A visual workplace is a self-ordering, self-explanatory, self-regulating and self-improving work environment – where what is supposed to happen does happen, on time, every time, 24/7.
Visual management is used to display and monitor the key performance measures that guide improvement. It allows teams to understand immediately how a process is performing, without the need to stop or leave the workplace. Team members are kept aware of current quality, cost and safety performance and can use their input to suggest improvements.
The use of a visual workplace builds a team ethos and generates ownership of tasks, ensuring everyone shares a common understanding and remains focused on the key areas. As decisions are made more effectively and communicated quickly working time is also used to greater advantage. In addition, reviewing performance in this way makes it easier to track progress and thereby establish and embed a continuous improvement culture. The intention is that problems are solved at the lowest level rather than referred up. Many successful organisations use this as key Lean tool to drive improvement and engagement.
In summary a visual workplace can:
A person or organisation who thinks visually is:
“One who recognizes motion and the information deficits that cause it – and knows how to eliminate both through visual aids”1
Motion is moving without working1. It is the corporate enemy since when people are in motion they are away from the area in which they add value.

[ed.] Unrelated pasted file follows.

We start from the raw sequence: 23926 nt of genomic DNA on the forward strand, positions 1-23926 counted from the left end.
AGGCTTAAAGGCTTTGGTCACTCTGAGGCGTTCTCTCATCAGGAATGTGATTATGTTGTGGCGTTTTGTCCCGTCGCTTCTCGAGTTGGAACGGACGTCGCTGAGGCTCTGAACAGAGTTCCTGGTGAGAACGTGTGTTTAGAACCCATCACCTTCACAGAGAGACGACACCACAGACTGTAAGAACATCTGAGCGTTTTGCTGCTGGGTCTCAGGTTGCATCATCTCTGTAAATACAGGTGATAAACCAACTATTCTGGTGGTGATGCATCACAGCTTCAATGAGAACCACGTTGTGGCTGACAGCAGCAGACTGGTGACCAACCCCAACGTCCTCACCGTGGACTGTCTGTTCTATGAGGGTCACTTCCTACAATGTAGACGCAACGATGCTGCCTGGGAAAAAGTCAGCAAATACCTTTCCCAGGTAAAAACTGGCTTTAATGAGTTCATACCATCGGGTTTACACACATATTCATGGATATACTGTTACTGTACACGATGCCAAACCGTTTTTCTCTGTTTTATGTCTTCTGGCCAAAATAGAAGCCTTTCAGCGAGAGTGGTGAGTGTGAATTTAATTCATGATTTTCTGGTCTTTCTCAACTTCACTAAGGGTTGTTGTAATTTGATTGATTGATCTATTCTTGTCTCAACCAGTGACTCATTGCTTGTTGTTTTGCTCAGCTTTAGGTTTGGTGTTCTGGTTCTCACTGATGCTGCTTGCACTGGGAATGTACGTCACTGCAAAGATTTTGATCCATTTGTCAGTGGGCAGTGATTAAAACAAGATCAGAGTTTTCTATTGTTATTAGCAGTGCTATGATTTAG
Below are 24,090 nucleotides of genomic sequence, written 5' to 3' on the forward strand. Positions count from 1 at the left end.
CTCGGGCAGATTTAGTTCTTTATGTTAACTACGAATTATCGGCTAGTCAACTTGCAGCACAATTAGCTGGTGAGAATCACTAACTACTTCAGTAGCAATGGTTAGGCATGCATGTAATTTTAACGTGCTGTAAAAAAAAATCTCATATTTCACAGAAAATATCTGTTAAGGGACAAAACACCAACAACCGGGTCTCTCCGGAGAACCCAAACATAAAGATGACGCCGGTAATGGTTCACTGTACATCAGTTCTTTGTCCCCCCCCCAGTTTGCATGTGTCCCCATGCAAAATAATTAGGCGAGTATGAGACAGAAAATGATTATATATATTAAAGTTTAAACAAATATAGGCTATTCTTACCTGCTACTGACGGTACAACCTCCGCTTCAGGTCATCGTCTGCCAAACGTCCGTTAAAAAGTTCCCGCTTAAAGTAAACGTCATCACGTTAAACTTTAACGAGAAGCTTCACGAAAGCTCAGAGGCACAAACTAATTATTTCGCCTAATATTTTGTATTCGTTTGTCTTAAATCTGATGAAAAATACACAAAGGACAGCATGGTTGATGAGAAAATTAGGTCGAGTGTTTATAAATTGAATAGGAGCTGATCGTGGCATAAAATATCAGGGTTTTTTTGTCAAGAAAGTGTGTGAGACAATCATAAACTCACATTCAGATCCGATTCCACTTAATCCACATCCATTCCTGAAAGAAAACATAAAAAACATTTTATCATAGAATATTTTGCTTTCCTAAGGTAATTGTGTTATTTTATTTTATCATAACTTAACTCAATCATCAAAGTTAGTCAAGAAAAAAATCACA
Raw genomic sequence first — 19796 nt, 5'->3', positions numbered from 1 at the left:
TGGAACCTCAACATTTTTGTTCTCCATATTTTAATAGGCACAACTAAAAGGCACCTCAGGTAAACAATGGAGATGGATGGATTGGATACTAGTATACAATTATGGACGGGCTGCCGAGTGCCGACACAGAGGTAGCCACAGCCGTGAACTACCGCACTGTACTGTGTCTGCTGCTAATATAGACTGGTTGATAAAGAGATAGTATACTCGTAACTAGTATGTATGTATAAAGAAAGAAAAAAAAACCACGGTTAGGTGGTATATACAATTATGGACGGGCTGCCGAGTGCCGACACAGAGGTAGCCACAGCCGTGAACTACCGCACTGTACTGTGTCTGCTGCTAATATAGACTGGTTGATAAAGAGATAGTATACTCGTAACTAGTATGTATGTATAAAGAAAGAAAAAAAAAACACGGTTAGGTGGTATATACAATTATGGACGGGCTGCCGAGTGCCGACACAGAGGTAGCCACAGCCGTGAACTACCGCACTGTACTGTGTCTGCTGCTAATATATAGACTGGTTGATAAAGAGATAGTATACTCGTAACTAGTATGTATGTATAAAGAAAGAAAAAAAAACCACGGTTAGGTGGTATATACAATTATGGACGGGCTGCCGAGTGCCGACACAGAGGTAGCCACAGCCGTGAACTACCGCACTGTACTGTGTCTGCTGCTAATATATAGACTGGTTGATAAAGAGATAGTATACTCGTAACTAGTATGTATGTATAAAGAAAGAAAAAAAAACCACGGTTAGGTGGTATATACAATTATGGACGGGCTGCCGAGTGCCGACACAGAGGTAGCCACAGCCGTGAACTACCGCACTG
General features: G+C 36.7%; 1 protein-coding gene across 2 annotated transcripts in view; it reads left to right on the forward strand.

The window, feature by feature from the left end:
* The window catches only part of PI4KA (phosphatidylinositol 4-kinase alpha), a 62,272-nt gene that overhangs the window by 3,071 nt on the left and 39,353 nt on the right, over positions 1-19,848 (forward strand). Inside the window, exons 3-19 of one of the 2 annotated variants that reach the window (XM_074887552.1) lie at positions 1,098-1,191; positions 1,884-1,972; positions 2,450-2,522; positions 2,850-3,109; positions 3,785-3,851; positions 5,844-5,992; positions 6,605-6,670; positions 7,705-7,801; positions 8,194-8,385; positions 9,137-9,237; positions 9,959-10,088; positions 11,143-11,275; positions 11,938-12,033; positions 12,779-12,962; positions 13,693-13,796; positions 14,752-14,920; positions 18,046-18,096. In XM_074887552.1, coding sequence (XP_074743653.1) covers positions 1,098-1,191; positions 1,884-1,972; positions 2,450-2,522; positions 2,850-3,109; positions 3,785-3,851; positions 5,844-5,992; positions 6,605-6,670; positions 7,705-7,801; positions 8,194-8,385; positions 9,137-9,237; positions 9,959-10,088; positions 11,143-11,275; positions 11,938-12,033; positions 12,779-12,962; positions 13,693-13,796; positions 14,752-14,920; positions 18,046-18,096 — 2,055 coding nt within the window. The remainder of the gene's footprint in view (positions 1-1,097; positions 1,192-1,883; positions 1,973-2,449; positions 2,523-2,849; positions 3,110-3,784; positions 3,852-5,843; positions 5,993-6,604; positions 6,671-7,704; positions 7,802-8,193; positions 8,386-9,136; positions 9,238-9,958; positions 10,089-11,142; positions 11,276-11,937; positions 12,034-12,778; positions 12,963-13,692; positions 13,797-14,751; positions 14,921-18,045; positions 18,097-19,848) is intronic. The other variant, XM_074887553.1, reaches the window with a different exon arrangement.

Fig. 1 Aligning information sharing
To start eliminating motion you need to ask two simple questions:
Question one: “What do I need to know?”
What do I need to know that I do not know right now in order to do my work – or do it better? (Note: it is “I” not “we”)
Question two: “What do I need to share?”
What do I know that others need to know in order for them to do their work – or do it better? (Note: it is still “I” driven)
Basing the visual tools and functions around these two questions creates a visual workplace which is effective and efficient.
SIX CATERGORIES OF VISUAL FUNCTION
Creating a Visual Workplace is not as simple as installing a few performance boards, there are six categories of Visual Function:
￼VISUAL WORKPLACE IN PRACTICE
Coriolis has worked with clients to install a range of Visual Functions on production sites across the UK and abroad.
CASE STUDY – GÜ DESSERTS
With space at a premium in the London factory, order and efficiency is critical to luxury chocolate dessert manufacturer GÜ Desserts. In the course of a project to maximise throughput, Coriolis worked with GÜ to install a number of visual tools that improved performance. Two areas in particular were of great importance:
- Understanding line performance
- Controlling material flow to reduce downtime
Fig. 3 Performance Board
￼Fig. 4 MiMo
Understanding the performance
Visual displays and Visual Metrics were designed and installed to enable team members to understand a situation at a single glance, make decisions and take actions.